In what has to be the shortest turnaround for a sequel I’ve ever seen, Pearl serves as a prequel to a horror film that came out earlier this year called X. The Pearl we see there is an old, bitter woman with a malicious jealousy towards the young, sex-having adults that come to shoot a pornographic film on her farm. X is a pretty solid throwback to the grimy grindhouse days of slasher horror that you should certainly check out. I reviewed it earlier this year and maybe a pretty great drink called the Sex on the Farm you should definitely check out.
Pearl takes place about 50 years before X, where we’re introduced to a much younger, much more starry-eyed Pearl. She dreams of one day becoming a grand movie star, if she can ever leave her comatose father and her stone-hearted mother. But even all those years ago, Pearl had some dark tendencies, and if you thought she was ruthless in X…oh man, you ain’t seen nothing yet.
Pearl feels remarkably different from X in both its presentation and its approach to the horror this time around. While X’s inspirations obviously came from the gritty slasher films of the 70s and 80s, most noticeably The Texas Chainsaw Massacre, Pearl’s aesthetic is inspired heavily by the golden age of classic Hollywood. The colors are bright and saturated to mimic the technicolor style popularized in the early 1900s, the music is produced by a fluttery orchestra, and of course, good old wipe cuts are back baby! It feels so different from X in such a great way, allowing it to have its own identity while making this one of the most unique pair of horror films to date.
Now, I’ve gotta talk about Mia Goth as Pearl, because holy hell. I’m not exaggerating when I say that she gives not only one of the best horror performances since Toni Collette in Hereditary, she gives one of the best performances of the year; period. She did an impressive job playing not one but two characters in X, but here she’s really allowed to delve deep into a broken character. She does a great job at selling that vintage film feel through both her dialogue and her appearance, as well as giving an increasingly unhinged performance as the film goes on. By the time we reach the climax, Goth is loud and aggressive, but she’s also given enough time to deliver an actually touching monologue, giving insight into the character’s awareness of the darkness inside of her that she’s unsure of how to fix. This is an impressive as all hell performance that I know will get no award season attention because the Academy is too old and pussyfooted for horror movies.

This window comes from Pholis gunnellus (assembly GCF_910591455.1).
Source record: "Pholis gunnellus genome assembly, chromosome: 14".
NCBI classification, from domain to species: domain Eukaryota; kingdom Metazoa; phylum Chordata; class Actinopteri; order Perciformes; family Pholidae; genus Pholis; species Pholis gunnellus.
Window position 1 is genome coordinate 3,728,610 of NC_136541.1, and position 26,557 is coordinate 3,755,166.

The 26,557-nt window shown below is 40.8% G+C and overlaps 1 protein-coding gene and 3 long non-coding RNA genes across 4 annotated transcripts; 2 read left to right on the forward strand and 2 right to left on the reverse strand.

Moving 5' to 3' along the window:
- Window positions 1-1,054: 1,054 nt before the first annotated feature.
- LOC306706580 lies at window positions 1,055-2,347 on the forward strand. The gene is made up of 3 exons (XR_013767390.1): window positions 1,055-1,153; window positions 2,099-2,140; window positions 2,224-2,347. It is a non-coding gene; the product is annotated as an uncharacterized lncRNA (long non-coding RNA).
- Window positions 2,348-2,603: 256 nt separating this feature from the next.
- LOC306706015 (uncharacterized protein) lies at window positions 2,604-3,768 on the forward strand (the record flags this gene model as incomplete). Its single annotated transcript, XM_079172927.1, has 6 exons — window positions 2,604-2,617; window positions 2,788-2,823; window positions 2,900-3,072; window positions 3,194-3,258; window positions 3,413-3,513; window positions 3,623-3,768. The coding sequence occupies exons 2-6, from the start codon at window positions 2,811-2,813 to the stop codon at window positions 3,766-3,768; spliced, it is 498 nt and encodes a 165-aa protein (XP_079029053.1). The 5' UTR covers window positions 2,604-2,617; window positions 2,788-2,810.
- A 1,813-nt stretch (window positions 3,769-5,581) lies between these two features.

It’s pretty apparent that this film is much more of a character study with some horror elements rather than a full blown horror movie like X was. While this means less frequent and intense scares, it does deliver on some fairly disturbing imagery involving maggots, burning flesh and dismembered limbs. It certainly a deviation from the sex crazed insanity of X, which some viewers may find dissapointing. Being a prequel, it does kind of feel like an appetizer for those who are hungry for bloody kills and gratuitous nudity, which X more than delivers on. Yet this film is certainly a testament to director Ti West’s ability to craft a narrative that can show astute patience and attention to detail, not just the tried and true horror tropes. This is especially true considering the themes of loss of youth and the failure to achieve your dreams that failed to make a lasting impact in X are a lot heavier here. The film may go on for a bit longer than it needs to and the story does sometimes feel like it could have used another draft, but Mia Goth’s performance and Ti West’s directing absolutely make this a one of a kind horror film. And wouldn’t you freaking know it, we’re getting ANOTHER film to complete the trilogy. West truly deserves an award for one of the fastest turnarounds on a film trilogy in history. As well as a much needed vacation.
In short, I liked this a bit more than X.
Who doesn’t like a tall glass of lemonade in the summer? I know Pearl sure does. From this film to her murderous rampage in X, I have to imagine she’s been doing nothing but perfecting the simple, sugary drink all those decades on that farm. While I’d be skeptical of drinking anything that woman handed me, rest assured that the only crazy thing I’m putting in mine is a good amount of alcohol.
Pearl’s Lemonade contains down south ingredients like whiskey and a hint of orange, as well as some mint for some added crispness and ginger beer for a bit of a bite. And then to bring home the fact that Pearl is a maniac we are also going to be topping this off with a bit of blood. Rest assured, it’s not farm animal blood, but a float of ruby red sloe gin to give the drink an additional botanical flavor.
- 20z Whiskey
- 3oz Homemade lemonade
- 3/4oz Orange liqueur
- 5 Mint leaves
- Float: 1/2oz sloe gin
- Garnish: Mint spring
- Add ingredients to a shaker and shake with ice.
- Double strain into tall glass over ice.
- Float sloe gin on top.
- Garnish with mint leaves.